Much of last week was devoted to working with the national meeting of the Botanical Society of America
, which held their annual get-together in Columbus, Ohio. The event attracted about 1,000 attendees from all corners of America, and well beyond. Those of us involved in conservation often lament the seeming lack of recruitment of new blood, but there were plenty of of younger people at this botanical conference, which was nice to see.
Last Tuesday, I popped downtown to the Hyatt, site of the conference, and delivered a talk about Ohio's natural history, featuring many of the Buckeye State's best remaining places. On Thursday, I helped to lead a field trip to three of west-central Ohio's premier natural areas: Cedar Bog
, Gallagher Fen State Nature Preserve
, and the subject of this post, Pearl King Savanna.
A grove of stately giant oaks stand sentinel over a biologically rich remnant of the formerly vast Darby Plains prairie. The Darby Plains once sprawled over some 385 square miles, extending from Columbus's west side all the way to Mechanicsburg, about 30 miles to the west. Over 99% of this prairie has been converted to agriculture's Big Three (in this region): corn, soybeans, and wheat, or otherwise developed.
Prior to European settlement, savannas such as Pearl King would have dotted the Darby Plains. A savanna (not "Savannah"; that's a city in Georgia) is an open grove of trees underlain by herbaceous vegetation. In the case of Darby Plains savannas, the ground cover is a rich mixture of prairie plants. The trees are mostly oaks and hickories. Fire was, and is, an important factor in maintaining savanna plant communities. Regular scorchings eliminate non-savanna woody plant invaders, and encourage the specialized prairie grasses and other forbs that dominate the understory. The thick-barked oaks and hickories are impervious to the flames.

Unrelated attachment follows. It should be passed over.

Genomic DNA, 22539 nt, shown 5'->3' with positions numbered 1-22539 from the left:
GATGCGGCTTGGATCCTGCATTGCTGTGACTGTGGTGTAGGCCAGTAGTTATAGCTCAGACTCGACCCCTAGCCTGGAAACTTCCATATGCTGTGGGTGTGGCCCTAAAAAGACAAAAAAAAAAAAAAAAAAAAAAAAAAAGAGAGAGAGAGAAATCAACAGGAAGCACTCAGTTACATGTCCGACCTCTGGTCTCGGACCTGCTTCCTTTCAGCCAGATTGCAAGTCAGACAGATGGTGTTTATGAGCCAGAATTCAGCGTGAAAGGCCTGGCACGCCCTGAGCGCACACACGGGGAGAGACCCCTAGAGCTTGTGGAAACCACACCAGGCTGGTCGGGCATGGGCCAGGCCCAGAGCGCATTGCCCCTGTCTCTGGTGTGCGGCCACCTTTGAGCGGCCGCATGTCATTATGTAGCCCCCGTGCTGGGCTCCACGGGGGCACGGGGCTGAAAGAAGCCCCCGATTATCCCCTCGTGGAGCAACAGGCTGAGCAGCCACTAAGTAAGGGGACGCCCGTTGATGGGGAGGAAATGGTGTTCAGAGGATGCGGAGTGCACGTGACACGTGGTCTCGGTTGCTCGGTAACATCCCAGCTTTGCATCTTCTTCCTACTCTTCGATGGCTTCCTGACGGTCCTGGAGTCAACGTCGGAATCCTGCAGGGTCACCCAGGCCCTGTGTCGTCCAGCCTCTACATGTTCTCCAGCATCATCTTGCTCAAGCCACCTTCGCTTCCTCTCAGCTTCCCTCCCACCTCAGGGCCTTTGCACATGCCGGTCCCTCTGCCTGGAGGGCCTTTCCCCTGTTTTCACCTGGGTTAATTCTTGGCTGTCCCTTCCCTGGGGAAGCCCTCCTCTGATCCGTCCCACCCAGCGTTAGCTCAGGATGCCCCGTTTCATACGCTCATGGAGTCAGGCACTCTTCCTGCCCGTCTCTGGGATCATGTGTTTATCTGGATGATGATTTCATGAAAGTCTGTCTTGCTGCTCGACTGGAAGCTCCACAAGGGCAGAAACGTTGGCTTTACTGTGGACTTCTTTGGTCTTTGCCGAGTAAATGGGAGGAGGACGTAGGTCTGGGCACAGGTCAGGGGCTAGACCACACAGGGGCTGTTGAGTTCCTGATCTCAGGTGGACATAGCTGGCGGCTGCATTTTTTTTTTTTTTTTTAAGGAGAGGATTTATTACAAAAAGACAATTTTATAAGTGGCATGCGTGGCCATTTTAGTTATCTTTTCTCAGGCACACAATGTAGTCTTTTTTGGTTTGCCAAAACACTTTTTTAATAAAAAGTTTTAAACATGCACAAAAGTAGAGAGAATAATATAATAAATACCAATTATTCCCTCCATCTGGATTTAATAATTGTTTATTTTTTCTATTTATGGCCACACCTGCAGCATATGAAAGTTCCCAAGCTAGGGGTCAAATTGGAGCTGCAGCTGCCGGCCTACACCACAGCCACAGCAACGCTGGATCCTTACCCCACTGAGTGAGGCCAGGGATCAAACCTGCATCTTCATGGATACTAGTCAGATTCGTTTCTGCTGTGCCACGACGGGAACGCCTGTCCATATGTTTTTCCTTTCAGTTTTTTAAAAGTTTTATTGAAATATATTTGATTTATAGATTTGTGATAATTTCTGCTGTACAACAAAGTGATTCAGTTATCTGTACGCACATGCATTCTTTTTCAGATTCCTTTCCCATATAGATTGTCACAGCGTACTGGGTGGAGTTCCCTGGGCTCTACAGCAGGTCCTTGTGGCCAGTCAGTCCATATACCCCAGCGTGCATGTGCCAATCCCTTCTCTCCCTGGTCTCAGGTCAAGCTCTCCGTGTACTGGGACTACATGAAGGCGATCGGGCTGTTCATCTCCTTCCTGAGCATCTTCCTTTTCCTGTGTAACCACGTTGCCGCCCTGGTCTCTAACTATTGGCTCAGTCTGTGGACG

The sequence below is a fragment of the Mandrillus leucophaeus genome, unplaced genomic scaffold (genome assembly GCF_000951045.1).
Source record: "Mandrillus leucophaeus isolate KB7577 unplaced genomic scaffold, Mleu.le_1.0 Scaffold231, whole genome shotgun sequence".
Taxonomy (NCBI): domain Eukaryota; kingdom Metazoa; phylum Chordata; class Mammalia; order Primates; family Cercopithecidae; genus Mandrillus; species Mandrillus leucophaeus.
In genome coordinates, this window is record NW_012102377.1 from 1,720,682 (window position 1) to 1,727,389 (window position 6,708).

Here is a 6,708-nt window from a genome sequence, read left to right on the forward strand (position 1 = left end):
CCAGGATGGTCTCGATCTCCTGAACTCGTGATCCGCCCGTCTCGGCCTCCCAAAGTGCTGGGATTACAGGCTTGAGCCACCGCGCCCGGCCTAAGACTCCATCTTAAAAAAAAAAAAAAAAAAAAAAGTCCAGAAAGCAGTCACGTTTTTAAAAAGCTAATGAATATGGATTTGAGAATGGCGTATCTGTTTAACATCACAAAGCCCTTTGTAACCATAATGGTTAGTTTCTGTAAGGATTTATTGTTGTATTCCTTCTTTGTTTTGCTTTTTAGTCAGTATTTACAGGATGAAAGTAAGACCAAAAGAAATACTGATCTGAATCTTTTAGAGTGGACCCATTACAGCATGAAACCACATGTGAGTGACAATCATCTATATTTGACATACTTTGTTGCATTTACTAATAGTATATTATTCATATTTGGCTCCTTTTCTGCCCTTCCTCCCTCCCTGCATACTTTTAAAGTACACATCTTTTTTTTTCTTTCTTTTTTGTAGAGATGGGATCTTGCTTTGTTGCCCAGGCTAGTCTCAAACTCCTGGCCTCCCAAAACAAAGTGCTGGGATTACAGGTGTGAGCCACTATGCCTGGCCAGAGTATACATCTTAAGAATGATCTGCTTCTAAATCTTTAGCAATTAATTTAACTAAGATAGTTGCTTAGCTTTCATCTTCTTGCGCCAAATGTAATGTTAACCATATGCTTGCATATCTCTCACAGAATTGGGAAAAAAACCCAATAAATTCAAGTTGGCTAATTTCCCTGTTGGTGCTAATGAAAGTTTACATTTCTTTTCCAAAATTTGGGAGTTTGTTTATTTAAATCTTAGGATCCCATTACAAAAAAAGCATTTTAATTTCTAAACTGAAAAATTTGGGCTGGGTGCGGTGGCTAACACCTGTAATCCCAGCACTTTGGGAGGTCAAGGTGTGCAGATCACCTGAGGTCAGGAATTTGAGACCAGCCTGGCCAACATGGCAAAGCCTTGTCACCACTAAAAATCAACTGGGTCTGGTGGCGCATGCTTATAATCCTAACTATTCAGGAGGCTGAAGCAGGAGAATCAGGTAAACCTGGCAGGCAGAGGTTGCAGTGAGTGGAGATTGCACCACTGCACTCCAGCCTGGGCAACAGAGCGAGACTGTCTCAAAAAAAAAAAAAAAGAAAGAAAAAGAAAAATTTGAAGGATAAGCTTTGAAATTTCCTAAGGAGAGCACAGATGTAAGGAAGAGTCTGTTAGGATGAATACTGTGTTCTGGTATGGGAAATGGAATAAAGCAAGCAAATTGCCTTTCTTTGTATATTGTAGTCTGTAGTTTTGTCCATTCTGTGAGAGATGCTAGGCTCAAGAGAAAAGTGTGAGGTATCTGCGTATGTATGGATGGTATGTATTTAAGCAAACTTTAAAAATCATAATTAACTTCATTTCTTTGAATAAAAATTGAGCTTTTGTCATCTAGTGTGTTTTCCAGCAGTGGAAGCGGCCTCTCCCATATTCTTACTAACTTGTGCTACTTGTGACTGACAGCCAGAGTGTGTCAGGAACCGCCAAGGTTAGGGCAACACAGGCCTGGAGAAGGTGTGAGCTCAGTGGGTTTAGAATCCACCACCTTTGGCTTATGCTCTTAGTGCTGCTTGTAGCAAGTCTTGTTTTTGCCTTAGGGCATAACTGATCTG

Pearl King Savanna in southwestern Madison County has been known to biologists for many decades as one of Ohio's last great oak savannas. The reason that Pearl King survived is due to the stewardship of its longtime owners, who were interested in this prairie relict and took care to protect it. In 2006, Franklin County Metroparks
was able to acquire the site, ensuring that Pearl King lasts long into the future. We've had a good bit of luck with savannas of late, as Ohio's other great example, the Daughmer Savanna
in Crawford County, was acquired by the Crawford County Park District
The mammoth oaks and hickories in Pearl King have been around a long time, and many of them are probably nearing the end of their life cycles as living standing timber. The giant white oak in the foreground of the above photo toppled not long ago, and this tree probably dropped from its parent tree as an acorn before the American Revolution took place. Coring has revealed that some of Pearl King's colossal oaks are in the neighborhood of 350 years of age.
One of Metroparks' first steps upon taking ownership of Pearl King Savanna was to conduct a thorough tree inventory. They found that about 60 mature oaks and hickories still stood on the savanna's 14 acres, and identified another 120 much smaller saplings of prairie-appropriate tree species. Botanist Daniel Boone (yes, that's really his name), stands by a 15 foot tall bur oak, Quercus macrocarpa